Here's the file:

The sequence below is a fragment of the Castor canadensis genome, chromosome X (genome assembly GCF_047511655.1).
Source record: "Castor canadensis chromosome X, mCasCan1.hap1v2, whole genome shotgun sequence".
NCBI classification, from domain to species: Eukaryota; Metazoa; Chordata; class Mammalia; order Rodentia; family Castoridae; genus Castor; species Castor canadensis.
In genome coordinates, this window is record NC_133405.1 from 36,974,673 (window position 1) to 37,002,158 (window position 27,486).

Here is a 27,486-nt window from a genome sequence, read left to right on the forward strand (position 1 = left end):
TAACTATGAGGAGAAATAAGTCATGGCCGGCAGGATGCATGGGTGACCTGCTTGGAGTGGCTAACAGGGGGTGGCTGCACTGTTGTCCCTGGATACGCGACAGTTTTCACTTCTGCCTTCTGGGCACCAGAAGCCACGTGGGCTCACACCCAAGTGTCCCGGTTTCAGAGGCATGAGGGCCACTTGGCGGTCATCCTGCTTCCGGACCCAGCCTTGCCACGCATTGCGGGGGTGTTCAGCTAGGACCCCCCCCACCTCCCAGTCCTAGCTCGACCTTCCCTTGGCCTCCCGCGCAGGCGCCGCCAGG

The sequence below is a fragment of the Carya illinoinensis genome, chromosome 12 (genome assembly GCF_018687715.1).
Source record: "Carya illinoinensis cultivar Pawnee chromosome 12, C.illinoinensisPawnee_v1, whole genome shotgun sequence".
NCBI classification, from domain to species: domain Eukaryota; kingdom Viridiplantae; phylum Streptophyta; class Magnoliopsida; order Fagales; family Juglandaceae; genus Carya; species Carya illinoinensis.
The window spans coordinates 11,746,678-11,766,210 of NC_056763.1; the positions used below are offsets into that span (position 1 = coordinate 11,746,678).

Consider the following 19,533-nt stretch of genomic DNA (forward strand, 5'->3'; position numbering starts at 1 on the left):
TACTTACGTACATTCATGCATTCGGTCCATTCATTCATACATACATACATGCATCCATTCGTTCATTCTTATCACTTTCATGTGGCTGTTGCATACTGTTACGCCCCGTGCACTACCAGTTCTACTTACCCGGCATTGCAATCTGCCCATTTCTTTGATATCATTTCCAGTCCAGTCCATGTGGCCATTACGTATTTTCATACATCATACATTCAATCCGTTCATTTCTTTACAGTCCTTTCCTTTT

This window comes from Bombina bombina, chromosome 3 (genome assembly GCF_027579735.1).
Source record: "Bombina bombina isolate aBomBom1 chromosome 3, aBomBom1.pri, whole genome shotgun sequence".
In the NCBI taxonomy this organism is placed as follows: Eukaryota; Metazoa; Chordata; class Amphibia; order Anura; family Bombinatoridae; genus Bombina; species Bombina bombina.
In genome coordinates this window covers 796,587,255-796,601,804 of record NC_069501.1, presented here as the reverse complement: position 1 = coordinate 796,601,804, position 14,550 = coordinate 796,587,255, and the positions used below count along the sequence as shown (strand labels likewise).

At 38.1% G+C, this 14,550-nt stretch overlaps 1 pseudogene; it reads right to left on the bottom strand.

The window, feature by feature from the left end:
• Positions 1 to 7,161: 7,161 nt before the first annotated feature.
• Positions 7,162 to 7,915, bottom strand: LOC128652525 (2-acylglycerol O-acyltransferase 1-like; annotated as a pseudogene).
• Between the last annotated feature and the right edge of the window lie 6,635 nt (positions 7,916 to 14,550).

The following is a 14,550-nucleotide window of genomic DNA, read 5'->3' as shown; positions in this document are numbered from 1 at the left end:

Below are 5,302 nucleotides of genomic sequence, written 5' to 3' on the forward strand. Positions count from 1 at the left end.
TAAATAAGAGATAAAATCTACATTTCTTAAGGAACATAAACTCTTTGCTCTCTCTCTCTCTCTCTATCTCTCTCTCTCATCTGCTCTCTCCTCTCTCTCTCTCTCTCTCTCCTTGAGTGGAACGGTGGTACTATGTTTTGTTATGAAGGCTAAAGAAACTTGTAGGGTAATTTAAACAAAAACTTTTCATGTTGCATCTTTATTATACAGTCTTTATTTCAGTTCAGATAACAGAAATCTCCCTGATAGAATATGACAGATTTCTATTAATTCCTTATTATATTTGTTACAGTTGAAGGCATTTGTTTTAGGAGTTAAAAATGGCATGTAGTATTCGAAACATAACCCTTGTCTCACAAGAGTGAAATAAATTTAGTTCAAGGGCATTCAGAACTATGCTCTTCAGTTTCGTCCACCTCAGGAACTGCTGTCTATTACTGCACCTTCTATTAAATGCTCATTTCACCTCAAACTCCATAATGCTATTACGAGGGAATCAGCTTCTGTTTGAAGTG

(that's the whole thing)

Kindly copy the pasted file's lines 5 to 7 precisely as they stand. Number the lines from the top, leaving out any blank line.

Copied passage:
Here is a 27,486-nt window from a genome sequence, read left to right on the forward strand (position 1 = left end):
TAACTATGAGGAGAAATAAGTCATGGCCGGCAGGATGCATGGGTGACCTGCTTGGAGTGGCTAACAGGGGGTGGCTGCACTGTTGTCCCTGGATACGCGACAGTTTTCACTTCTGCCTTCTGGGCACCAGAAGCCACGTGGGCTCACACCCAAGTGTCCCGGTTTCAGAGGCATGAGGGCCACTTGGCGGTCATCCTGCTTCCGGACCCAGCCTTGCCACGCATTGCGGGGGTGTTCAGCTAGGACCCCCCCCACCTCCCAGTCCTAGCTCGACCTTCCCTTGGCCTCCCGCGCAGGCGCCGCCAGG

The sequence below is a fragment of the Carya illinoinensis genome, chromosome 12 (genome assembly GCF_018687715.1).